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Surviving the Economy: Lowering your power bill

Posted By: Grayson Kamm

Tampa Bay’s two biggest power providers are so eager to help you save money on your bill, they’ll come to your house to look for energy waste and give you freebies while they’re there.

St. Petersburg, FL — Tampa Bay’s two biggest power providers are so eager to help you save money on your bill, they’ll come to your house to look for energy waste and give you freebies while they’re there.

Bringing your bill down

These companies have set up programs that can help you bring your bill down, and the power company typically picks up most of the cost. One of the best is an energy audit.

The power company will send an expert over to your house. That electric detective will ask you questions, check your appliances, test your air conditioner — and basically look for places where money is just disappearing.

It’s a top-to-bottom look at how your home uses electricity, and for customers of Progress Energy and the Tampa Electric division of TECO, it’s free.

"It’s hitting us in the pocketbook in every area, from food, to gas, to electricity — even insurance is going up at a high rate. And to help a customer maybe not pay a higher electric bill and put that money toward something else, is definitely rewarding," said J.C. Alvarez, one of Tampa Electric’s energy auditors.

Going along on an energy audit

Jerrie Smith has stretched her fixed income right to its limit.

"I’ve had to make the choice and the sacrifice to whether I buy my heart medication [or] pay the electric bill, pay the water bill. And it hurts," she said, sitting on the doorstep in front of the home she rents in Tampa.

Faced with a bigger bill than she can handle, she asked Tampa Electric for help, advice, or anything they can do to get the bill down.

Their answer was J.C. Alvarez. He’s an electric detective, running a free energy audit. Inside every crack and around every corner in Smith’s house, he found ways to save.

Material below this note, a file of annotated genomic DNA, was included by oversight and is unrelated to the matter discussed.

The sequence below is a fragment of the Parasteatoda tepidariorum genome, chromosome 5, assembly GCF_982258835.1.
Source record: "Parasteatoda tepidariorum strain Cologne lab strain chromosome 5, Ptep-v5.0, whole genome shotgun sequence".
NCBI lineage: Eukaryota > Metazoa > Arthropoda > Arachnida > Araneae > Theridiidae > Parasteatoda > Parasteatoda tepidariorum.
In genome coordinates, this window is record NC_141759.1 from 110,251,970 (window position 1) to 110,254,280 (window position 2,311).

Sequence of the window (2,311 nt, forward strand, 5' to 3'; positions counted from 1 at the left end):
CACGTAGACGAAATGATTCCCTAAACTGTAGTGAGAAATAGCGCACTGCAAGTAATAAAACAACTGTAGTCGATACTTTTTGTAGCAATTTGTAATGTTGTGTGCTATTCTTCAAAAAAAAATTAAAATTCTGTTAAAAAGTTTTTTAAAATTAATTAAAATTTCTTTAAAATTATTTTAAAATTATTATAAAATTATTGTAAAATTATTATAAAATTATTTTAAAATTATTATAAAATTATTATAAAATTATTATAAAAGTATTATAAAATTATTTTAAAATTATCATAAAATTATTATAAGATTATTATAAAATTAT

They’re tips you can use, too.

Tips on how to use less juice

"If you’re going to be away from your home for two days or more, it’s always a good idea to turn off your water heater from the breaker," Alvarez said.

Crank your thermostat up a few degrees, and then turn on your ceiling fans. They can make you feel four to six degrees cooler. Progress Energy recommends setting your thermostat at 68 or 70 when the heat’s on, and 78 or 80 when the A/C is on.

"I’m looking for the caulking around the windows to see if it’s sealing tightly — if it’s closing tightly," Alvarez said, while he checked to make sure all of her windows close completely.

Turn off your air conditioner and get some pruning shears "to clear the debris away from the unit so it can breathe," he said, pointing out that an A/C unit without a one-foot clear space around it can waste energy working much harder than it should.

Shut any doors to the outside and check around the edges of your doors, Alvarez said. "If you can see any light, generally that’s areas where heat is infiltrating or coming into the house."

And swap out your regular bulbs with compact fluorescent bulbs. Each one will last years longer, and save you $40 in energy costs over the life of the bulb.

Tampa Electric paid for Jerrie Smith’s first set of compact fluorescents; auditors like Alvarez bring a pack of bulbs with them to each audit. In her eyes, each energy-saving step is a dollar she can keep, and another necessity she can still afford.

"That’s the main key: pay less!" she said with a smile.

Energy-saving links

Follow these links to find out more about energy audits from the Tampa Electric division of TECO and from Progress Energy.

Progress Energy’s "Save the Watts" site has room-by-room tips for cutting your energy costs.

These links lead to "good neighbor" programs from Tampa Electric and Progress Energy that use donations from power company customers to help other customers pay their bills.

You can also call Tampa Electric at (813) 223-0800 or (863) 299-0800 or Progress Energy at (727) 443-2641 or (800) 700-8744 to ask for help saving energy or to ask about payment options if you’re getting bills that are too high to handle.

Follow 10 Connects multi-media journalist Grayson Kamm on Twitter as @graysonkamm.

Grayson Kamm, 10 Connects